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Scaramucci sounds off on why markets are so volatile, hitting Fed, Volcker Rule

Julia La Roche

As markets reel from coronavirus fears, investor and ex-White House advisor Anthony Scaramucci said on Tuesday that he’s never been more defensive on equities.

On Monday, stocks suffered their worst one-day decline in two years as investors became increasingly concerned about fears of the novel coronavirus (COVID-19) turning into a global pandemic. On Tuesday, an early rally gave way to yet another rout that sent investors scurrying to safe-havens.

Speaking to Yahoo Finance’s “On The Move,” the founder of SkyBridge Capital and 31-year Wall Street veteran gave a laundry list of concerns — from the repo market’s seizing up last fall, to the big banks having less liquidity — as to why the trading environment is so volatile.

Scaramucci famously served less than 2 weeks as President Donald Trump’s Communications Director, before becoming his former boss’ most outspoken critic.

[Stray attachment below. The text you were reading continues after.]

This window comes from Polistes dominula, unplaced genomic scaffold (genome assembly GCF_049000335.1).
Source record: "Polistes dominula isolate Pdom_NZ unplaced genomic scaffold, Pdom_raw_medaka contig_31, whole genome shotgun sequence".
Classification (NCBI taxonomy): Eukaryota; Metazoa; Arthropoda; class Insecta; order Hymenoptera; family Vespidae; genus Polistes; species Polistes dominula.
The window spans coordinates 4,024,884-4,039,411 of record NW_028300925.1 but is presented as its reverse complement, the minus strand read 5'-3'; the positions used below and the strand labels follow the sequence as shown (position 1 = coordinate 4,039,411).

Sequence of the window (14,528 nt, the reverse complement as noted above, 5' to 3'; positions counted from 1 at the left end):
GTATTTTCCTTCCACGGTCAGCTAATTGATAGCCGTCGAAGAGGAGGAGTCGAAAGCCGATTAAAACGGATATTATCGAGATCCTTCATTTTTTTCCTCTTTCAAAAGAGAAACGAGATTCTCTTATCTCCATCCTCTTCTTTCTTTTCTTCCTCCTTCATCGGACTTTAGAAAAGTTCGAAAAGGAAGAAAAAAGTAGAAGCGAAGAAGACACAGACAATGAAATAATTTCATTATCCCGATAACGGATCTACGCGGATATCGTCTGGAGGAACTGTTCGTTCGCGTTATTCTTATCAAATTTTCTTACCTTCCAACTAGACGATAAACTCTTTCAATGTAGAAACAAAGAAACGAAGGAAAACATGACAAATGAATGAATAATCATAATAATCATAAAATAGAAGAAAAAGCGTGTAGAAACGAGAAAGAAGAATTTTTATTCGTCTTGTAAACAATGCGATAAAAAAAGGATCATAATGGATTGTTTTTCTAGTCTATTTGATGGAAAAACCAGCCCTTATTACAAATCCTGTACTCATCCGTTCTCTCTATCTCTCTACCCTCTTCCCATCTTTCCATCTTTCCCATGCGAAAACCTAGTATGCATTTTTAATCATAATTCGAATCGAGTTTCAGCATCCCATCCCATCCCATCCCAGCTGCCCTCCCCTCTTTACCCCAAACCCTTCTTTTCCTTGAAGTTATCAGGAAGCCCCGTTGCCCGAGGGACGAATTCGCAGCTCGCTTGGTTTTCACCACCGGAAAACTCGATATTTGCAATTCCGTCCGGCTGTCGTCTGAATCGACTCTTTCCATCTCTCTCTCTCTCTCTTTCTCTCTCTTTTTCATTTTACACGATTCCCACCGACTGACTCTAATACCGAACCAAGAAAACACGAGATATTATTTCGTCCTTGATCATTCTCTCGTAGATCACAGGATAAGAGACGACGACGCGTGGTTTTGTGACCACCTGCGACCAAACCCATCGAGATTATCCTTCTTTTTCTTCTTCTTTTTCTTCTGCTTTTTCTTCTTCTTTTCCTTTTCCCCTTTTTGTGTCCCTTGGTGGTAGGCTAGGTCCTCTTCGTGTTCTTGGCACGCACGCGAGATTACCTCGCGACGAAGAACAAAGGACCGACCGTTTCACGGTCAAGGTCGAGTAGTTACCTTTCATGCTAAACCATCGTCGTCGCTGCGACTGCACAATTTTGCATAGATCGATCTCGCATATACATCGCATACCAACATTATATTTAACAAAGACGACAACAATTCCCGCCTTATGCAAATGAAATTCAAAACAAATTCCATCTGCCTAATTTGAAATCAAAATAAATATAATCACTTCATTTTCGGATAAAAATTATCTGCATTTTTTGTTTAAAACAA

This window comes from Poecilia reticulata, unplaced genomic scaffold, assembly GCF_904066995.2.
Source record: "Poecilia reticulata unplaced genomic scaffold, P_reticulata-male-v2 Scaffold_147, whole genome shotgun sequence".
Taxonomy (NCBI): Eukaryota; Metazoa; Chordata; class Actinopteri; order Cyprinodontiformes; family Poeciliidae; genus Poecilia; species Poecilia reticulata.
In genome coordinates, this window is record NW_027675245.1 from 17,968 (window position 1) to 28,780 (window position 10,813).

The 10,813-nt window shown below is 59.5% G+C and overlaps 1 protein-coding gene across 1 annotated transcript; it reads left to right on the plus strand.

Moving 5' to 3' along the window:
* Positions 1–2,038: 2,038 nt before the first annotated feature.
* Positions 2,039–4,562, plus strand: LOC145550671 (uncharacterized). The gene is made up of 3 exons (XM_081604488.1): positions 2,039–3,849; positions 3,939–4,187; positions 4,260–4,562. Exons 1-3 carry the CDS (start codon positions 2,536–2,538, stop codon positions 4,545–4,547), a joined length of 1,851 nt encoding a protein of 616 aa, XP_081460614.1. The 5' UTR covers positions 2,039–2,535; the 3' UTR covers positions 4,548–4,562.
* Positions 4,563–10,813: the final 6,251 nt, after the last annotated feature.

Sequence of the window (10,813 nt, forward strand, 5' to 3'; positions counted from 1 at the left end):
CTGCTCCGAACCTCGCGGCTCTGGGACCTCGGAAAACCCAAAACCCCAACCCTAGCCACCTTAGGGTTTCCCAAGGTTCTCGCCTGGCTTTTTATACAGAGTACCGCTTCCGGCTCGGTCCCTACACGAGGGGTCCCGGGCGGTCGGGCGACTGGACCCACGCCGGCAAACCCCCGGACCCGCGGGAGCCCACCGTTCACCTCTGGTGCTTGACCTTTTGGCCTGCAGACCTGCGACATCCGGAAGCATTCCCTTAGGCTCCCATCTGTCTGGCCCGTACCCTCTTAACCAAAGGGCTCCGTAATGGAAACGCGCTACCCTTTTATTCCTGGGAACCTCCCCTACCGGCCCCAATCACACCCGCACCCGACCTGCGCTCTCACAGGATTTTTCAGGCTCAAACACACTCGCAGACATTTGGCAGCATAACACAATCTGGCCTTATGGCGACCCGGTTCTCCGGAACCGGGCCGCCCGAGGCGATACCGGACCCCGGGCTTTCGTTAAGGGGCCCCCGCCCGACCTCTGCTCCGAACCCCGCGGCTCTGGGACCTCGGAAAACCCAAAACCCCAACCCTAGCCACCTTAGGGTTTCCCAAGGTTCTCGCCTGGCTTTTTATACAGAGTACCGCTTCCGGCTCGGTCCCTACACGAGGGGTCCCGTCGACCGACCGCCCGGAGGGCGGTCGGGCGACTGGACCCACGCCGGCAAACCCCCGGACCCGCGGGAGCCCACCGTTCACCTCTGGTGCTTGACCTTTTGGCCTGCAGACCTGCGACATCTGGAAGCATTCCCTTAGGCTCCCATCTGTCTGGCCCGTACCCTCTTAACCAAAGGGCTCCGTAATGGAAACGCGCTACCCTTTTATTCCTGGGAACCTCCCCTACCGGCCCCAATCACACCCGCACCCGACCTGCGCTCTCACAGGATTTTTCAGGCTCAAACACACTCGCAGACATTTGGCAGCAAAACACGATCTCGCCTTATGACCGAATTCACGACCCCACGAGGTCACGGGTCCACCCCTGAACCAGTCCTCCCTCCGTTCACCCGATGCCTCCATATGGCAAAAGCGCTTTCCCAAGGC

He contended that electronic traders are algorithmically setting prices lower when they see heavy volumes.

“You didn’t have that when you had robust specialist activity on the floor of the exchange or when you had prop desks like Morgan Stanley, Bank of America loaded up with capital prior to the Volcker Rule,” he said.

Scaramucci singled out the policy — named after former Fed Chief Paul Volcker — which curbed proprietary trading by commercial banks, as something people will regret in the future.

“They’re going to say what happened was is we pulled $450 billion of prop capital away from the commercial banks that were regulated by the [Federal Reserve], and that was OK in a zero interest rate environment,” Scaramucci said.

“But, what it did was it took a tremendous amount of liquidity out of the market of experienced hand-holders. And so, you have no bid,” he added.

In addition, he highlighted a “benign interest rate policy that may or may not last forever,” — taking aim at the Federal Reserve’s accomodative monetary policy amid a $1 trillion-plus federal deficit.

With stocks so unpredictable, Scaramucci insisted that his nearly 15-year old firm is invested in “mostly fixed income” and that there are “literally no equities in the portfolio at this point.”

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